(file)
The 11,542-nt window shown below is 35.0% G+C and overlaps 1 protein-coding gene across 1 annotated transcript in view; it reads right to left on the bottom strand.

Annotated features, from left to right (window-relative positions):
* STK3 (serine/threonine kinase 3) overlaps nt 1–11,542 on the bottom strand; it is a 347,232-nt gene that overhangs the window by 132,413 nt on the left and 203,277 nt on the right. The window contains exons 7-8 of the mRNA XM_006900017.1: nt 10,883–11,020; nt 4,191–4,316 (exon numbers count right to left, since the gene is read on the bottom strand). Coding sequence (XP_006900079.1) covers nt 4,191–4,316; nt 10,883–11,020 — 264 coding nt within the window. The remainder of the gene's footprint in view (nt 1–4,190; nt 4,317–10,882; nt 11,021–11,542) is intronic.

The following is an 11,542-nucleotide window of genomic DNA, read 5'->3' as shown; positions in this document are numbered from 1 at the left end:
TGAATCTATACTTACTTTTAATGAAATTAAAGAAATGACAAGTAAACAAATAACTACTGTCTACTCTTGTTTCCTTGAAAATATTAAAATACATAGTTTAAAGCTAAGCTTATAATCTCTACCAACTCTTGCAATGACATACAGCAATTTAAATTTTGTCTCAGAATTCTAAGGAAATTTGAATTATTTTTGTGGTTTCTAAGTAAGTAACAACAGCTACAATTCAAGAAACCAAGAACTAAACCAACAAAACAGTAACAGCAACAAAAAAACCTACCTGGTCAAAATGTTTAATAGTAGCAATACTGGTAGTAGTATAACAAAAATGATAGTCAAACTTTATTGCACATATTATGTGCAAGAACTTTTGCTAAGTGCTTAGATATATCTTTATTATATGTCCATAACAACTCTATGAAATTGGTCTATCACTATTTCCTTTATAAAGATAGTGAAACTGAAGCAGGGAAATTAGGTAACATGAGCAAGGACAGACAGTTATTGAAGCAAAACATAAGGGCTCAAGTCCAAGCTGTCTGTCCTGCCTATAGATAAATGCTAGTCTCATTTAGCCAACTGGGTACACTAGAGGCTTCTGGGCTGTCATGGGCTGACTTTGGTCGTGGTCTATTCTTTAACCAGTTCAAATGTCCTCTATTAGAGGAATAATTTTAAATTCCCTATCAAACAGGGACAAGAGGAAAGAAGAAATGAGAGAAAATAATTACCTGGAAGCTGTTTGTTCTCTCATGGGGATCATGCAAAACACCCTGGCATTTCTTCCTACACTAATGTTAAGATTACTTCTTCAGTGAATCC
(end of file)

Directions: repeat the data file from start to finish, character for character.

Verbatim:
The 11,542-nt window shown below is 35.0% G+C and overlaps 1 protein-coding gene across 1 annotated transcript in view; it reads right to left on the bottom strand.

Annotated features, from left to right (window-relative positions):
* STK3 (serine/threonine kinase 3) overlaps nt 1–11,542 on the bottom strand; it is a 347,232-nt gene that overhangs the window by 132,413 nt on the left and 203,277 nt on the right. The window contains exons 7-8 of the mRNA XM_006900017.1: nt 10,883–11,020; nt 4,191–4,316 (exon numbers count right to left, since the gene is read on the bottom strand). Coding sequence (XP_006900079.1) covers nt 4,191–4,316; nt 10,883–11,020 — 264 coding nt within the window. The remainder of the gene's footprint in view (nt 1–4,190; nt 4,317–10,882; nt 11,021–11,542) is intronic.

The following is an 11,542-nucleotide window of genomic DNA, read 5'->3' as shown; positions in this document are numbered from 1 at the left end:
TGAATCTATACTTACTTTTAATGAAATTAAAGAAATGACAAGTAAACAAATAACTACTGTCTACTCTTGTTTCCTTGAAAATATTAAAATACATAGTTTAAAGCTAAGCTTATAATCTCTACCAACTCTTGCAATGACATACAGCAATTTAAATTTTGTCTCAGAATTCTAAGGAAATTTGAATTATTTTTGTGGTTTCTAAGTAAGTAACAACAGCTACAATTCAAGAAACCAAGAACTAAACCAACAAAACAGTAACAGCAACAAAAAAACCTACCTGGTCAAAATGTTTAATAGTAGCAATACTGGTAGTAGTATAACAAAAATGATAGTCAAACTTTATTGCACATATTATGTGCAAGAACTTTTGCTAAGTGCTTAGATATATCTTTATTATATGTCCATAACAACTCTATGAAATTGGTCTATCACTATTTCCTTTATAAAGATAGTGAAACTGAAGCAGGGAAATTAGGTAACATGAGCAAGGACAGACAGTTATTGAAGCAAAACATAAGGGCTCAAGTCCAAGCTGTCTGTCCTGCCTATAGATAAATGCTAGTCTCATTTAGCCAACTGGGTACACTAGAGGCTTCTGGGCTGTCATGGGCTGACTTTGGTCGTGGTCTATTCTTTAACCAGTTCAAATGTCCTCTATTAGAGGAATAATTTTAAATTCCCTATCAAACAGGGACAAGAGGAAAGAAGAAATGAGAGAAAATAATTACCTGGAAGCTGTTTGTTCTCTCATGGGGATCATGCAAAACACCCTGGCATTTCTTCCTACACTAATGTTAAGATTACTTCTTCAGTGAATCC